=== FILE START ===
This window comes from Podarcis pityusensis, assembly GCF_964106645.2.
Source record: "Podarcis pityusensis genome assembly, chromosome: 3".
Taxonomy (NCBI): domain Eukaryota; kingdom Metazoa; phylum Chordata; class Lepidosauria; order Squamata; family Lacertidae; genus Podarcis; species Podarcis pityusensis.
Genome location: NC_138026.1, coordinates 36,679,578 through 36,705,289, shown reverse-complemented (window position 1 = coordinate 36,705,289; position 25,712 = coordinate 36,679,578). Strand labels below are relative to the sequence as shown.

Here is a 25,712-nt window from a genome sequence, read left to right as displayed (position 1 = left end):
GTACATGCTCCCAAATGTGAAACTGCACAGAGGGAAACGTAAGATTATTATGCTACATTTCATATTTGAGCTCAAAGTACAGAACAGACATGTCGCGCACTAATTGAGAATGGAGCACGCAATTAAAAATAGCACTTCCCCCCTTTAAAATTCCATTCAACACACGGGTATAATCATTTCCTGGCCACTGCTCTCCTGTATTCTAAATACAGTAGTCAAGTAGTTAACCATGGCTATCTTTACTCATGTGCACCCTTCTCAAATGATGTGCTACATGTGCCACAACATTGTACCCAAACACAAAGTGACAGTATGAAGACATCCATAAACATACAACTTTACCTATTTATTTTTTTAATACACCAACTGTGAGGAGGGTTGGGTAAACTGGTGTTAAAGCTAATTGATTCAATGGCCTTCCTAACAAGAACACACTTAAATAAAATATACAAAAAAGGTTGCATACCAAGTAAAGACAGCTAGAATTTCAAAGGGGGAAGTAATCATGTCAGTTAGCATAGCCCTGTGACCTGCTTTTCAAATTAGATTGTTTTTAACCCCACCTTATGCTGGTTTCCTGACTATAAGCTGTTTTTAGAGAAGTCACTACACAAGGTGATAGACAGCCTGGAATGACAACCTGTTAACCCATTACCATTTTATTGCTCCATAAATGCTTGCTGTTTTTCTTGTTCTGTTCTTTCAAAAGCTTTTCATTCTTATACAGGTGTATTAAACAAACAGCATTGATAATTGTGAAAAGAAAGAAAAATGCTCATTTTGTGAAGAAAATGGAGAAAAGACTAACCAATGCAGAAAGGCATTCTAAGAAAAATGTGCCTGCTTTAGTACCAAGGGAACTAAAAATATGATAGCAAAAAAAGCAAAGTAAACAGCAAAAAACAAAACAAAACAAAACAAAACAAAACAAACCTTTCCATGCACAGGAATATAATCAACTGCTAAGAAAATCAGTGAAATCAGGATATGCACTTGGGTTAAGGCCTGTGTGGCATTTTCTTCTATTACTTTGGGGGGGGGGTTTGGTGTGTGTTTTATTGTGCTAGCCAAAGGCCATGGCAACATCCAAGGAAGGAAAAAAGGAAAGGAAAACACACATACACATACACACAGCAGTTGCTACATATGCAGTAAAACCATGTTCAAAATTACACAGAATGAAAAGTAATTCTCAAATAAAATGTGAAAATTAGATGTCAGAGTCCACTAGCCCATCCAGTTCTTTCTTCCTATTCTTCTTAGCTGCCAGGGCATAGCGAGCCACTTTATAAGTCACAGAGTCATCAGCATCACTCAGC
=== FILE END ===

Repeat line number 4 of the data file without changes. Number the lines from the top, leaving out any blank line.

Genome location: NC_138026.1, coordinates 36,679,578 through 36,705,289, shown reverse-complemented (window position 1 = coordinate 36,705,289; position 25,712 = coordinate 36,679,578). Strand labels below are relative to the sequence as shown.